Hill’s monograph underscores just how far the United States is from adjusting its Middle East policy to reality—and how many well-entrenched intellectual actors and powerful social forces still stand in the way of that adjustment.      

–Flynt Leverett and Hillary Mann Leverett 



One of last month’s most interesting developments in Persian Gulf power politics played out not in the Middle East, but in Vienna, Paris, and Washington.  For these Western cities were the venues for an important series of exchanges that revealed much about the changing balance of power among the Middle East’s major oil producers, including the Islamic Republic of Iran and the Kingdom of Saudi Arabia.  In particular, these exchanges underscored how Saudi Arabia’s current regional strategy—which we have previously described as “counter-revolutionary”, see here—is weakening the Kingdom’s position. 

Saudi Arabia came to last month’s OPEC ministerial meeting in Vienna determined to get the oil producers’ group to raise production quotas for member states, in order to lower oil prices around the world.  The Saudis have long had a more conservative view of the price elasticity of demand for crude oil than their OPEC brethren.  Under current circumstances, however, the Kingdom had a number of other reasons for wanting to engineer a reduction in oil prices—something that the United States and other Western countries were eager to see.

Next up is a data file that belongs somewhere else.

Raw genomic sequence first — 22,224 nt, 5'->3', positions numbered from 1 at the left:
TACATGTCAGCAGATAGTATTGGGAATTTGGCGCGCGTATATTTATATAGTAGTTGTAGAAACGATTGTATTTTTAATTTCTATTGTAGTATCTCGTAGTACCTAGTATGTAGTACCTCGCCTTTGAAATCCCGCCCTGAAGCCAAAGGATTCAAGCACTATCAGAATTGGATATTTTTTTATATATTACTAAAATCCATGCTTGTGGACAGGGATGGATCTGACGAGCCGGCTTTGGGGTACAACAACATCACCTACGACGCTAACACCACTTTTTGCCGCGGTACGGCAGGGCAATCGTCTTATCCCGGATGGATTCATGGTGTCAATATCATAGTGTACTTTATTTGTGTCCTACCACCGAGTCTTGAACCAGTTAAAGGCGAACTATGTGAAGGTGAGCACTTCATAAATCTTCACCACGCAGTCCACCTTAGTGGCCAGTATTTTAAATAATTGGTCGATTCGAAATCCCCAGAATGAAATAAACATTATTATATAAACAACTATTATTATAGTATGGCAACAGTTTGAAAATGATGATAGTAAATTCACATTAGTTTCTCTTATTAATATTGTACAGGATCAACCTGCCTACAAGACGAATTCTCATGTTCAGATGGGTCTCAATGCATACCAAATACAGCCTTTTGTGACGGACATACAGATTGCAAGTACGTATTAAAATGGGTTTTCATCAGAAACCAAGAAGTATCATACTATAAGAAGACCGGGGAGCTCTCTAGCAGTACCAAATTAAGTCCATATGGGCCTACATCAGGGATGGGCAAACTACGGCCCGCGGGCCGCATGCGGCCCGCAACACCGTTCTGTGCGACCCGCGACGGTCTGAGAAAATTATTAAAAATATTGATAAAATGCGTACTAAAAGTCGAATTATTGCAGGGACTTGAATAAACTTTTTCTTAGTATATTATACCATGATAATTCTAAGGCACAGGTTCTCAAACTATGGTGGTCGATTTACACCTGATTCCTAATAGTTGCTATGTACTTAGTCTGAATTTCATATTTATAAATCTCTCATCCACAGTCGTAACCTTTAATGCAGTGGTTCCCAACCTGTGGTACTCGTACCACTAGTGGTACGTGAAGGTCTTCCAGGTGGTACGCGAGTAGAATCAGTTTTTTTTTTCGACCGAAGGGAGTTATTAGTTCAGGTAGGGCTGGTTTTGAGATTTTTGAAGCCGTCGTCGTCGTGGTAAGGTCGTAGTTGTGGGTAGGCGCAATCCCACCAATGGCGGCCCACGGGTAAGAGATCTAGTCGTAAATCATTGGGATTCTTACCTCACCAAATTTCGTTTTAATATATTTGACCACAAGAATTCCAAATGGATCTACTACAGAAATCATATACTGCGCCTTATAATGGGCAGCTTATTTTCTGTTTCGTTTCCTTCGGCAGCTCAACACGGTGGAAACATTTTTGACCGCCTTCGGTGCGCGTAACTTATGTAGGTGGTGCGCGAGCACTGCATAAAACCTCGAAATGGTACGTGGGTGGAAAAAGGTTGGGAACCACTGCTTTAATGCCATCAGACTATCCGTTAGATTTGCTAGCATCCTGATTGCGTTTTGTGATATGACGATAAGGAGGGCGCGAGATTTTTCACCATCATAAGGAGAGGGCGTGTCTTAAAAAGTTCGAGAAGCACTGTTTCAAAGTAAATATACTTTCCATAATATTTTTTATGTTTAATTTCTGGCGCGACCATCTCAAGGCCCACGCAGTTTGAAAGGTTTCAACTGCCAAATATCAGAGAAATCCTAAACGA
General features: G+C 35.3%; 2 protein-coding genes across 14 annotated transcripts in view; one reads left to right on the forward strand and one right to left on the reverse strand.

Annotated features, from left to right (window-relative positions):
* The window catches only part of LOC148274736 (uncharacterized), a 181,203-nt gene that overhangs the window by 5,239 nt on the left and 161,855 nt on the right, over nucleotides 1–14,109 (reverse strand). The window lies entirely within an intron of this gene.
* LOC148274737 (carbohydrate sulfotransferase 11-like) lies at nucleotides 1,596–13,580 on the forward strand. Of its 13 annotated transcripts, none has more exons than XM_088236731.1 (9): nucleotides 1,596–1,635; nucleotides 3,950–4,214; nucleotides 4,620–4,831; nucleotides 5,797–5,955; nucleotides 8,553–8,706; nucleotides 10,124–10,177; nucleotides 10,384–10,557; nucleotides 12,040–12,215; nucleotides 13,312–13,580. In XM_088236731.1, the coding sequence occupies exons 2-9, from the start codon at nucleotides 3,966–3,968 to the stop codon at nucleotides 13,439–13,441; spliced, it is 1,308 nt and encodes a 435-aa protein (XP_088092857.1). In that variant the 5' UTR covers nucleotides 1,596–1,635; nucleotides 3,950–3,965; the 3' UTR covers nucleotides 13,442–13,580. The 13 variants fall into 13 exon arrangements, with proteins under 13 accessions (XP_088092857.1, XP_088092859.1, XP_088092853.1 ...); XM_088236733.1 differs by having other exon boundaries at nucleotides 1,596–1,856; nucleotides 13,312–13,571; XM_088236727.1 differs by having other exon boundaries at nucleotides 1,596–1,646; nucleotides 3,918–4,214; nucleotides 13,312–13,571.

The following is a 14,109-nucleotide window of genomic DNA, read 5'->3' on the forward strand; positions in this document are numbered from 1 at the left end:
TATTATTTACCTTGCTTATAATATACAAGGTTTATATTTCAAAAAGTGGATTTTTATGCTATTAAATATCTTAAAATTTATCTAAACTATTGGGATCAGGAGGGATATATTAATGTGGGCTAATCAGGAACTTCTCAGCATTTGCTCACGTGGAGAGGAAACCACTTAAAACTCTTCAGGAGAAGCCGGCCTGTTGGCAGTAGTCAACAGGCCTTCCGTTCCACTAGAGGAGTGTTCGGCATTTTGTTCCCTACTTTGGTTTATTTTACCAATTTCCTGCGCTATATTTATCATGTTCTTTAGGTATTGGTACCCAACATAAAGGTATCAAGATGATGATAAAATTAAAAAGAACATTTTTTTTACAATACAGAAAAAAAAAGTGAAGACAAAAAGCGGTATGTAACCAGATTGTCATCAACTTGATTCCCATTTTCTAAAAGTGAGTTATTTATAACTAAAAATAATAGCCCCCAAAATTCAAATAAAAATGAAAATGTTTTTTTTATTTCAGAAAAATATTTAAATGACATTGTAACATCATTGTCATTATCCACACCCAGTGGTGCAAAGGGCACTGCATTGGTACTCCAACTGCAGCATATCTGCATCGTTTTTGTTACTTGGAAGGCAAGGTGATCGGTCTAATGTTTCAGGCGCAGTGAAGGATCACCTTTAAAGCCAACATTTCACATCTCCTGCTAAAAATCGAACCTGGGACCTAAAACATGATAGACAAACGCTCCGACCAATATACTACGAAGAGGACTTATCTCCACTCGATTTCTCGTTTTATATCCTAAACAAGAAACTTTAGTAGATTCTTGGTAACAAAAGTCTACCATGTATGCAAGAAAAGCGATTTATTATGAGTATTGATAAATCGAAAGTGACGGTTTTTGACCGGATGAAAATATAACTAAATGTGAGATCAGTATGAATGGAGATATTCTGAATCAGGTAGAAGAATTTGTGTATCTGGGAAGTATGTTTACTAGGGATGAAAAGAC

Among other considerations, lowering oil prices is seen in Riyadh as a way of increasing economic pressure on the Islamic Republic.  In this regard, it is useful to review the speech given last month by Prince Turki al-Faisal (Saudi Arabia’s former intelligence chief and Ambassador to the United States, whom we know and regard as a highly capable diplomat, strategist, and defender of the Kingdom’s interests and regional position) to a closed-door gathering of U.S. and British military officers at a NATO air base in the United Kingdom.  According to The Wall Street Journal, which obtained a copy of Turki’s remarks, see here, the Prince told his audience that “Iran is very vulnerable in the oil sector, and it is there that more could be done to squeeze the current government”.  More pointedly, Turki said that “Saudi Arabia has so much [spare] production capacity—nearly 4 million barrels per day—that we could almost instantly replace all of Iran’s oil production”.